Magazine article The Advocate (The national gay & lesbian newsmagazine)

Money Talks

Magazine article The Advocate (The national gay & lesbian newsmagazine)

Money Talks

Article excerpt

Filmmaker Marcelo Pineyro talks about defying the Argentine censors with the scorching gay heist film Burnt Money

Argentine film director Marcelo Pineyro had no idea what he was getting into last year when he made Burnt Money, a fact-based film about two gay lovers involved in a disastrous robbery. Although there is very little censorship in Argentina today, the local film classification board created a new rating for it. "They said that nobody under 18 could be admitted and decreed that it must never be shown on television," says Pineyro, still incensed at the decision. "When we asked them their reasons, they said that the film doesn't condemn the subjects enough for what they do, in particular the homosexual relationship." When Pineyro and his producers appealed the decision as unconstitutional, they were turned down three times--although on subsequent occasions, the film board did not repeat its original objections.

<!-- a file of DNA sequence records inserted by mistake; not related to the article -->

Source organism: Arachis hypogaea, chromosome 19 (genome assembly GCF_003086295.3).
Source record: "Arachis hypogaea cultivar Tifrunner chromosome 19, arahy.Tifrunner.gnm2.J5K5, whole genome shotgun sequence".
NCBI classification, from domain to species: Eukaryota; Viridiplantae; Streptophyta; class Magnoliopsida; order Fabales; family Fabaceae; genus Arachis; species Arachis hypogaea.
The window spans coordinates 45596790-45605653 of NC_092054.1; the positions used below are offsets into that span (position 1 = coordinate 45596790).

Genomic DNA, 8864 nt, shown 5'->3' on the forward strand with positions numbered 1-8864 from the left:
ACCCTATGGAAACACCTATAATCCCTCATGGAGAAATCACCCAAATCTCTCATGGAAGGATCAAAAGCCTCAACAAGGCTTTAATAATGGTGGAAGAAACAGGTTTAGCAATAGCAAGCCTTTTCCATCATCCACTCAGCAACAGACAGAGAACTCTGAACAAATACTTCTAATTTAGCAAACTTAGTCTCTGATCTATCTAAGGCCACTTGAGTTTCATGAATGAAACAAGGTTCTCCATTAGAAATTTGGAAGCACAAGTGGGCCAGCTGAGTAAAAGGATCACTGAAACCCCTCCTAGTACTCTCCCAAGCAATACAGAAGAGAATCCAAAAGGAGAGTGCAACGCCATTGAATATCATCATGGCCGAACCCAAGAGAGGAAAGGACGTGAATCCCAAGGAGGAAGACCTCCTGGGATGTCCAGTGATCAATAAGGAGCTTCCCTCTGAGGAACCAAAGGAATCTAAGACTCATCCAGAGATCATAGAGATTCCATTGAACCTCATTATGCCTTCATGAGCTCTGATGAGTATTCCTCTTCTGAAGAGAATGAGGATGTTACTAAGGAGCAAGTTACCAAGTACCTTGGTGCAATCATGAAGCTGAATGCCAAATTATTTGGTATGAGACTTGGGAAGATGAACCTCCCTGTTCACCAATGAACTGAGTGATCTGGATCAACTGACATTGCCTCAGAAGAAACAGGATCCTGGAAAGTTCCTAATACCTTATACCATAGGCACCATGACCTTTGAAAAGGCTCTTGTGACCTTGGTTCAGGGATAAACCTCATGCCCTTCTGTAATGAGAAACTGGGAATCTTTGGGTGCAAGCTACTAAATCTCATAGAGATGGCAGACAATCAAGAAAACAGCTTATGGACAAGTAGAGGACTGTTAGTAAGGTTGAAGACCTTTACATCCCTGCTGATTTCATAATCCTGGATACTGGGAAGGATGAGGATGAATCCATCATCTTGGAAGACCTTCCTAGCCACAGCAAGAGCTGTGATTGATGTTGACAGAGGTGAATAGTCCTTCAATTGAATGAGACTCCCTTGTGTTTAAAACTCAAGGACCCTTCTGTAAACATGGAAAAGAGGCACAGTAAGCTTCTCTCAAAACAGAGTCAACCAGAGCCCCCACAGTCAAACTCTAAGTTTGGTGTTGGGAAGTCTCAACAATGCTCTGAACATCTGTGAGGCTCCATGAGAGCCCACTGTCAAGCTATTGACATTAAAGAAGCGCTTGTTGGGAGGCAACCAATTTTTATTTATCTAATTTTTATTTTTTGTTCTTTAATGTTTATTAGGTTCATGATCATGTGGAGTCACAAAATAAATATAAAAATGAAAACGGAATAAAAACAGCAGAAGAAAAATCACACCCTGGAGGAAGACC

Argentina, of course, has always been a conservative, Roman Catholic society. Even today, says Pineyro, gay men struggle to overcome prejudices that linger from the last dictatorship (1976-1983), when they were more harshly repressed than political offenders.

Burnt Money (a.k.a. Plata Quemada) is set in 1965, when society was at its most repressive. Recreating real-life events that took place in Buenos Aires and in Montevideo, Uruguay, it tells the story of a heist that goes wrong when the thieves gun down three policemen. They flee to Uruguay, where they are systematically hunted down and finally cornered in an apartment building, where an explosive gunfight ensues.

The film focuses squarely on the passionate, often dysfunctional love between the two trigger-happy male lovers in the gang--Angel, a Spanish immigrant with severe schizophrenia, and Nene, a middle-class jailbird. …

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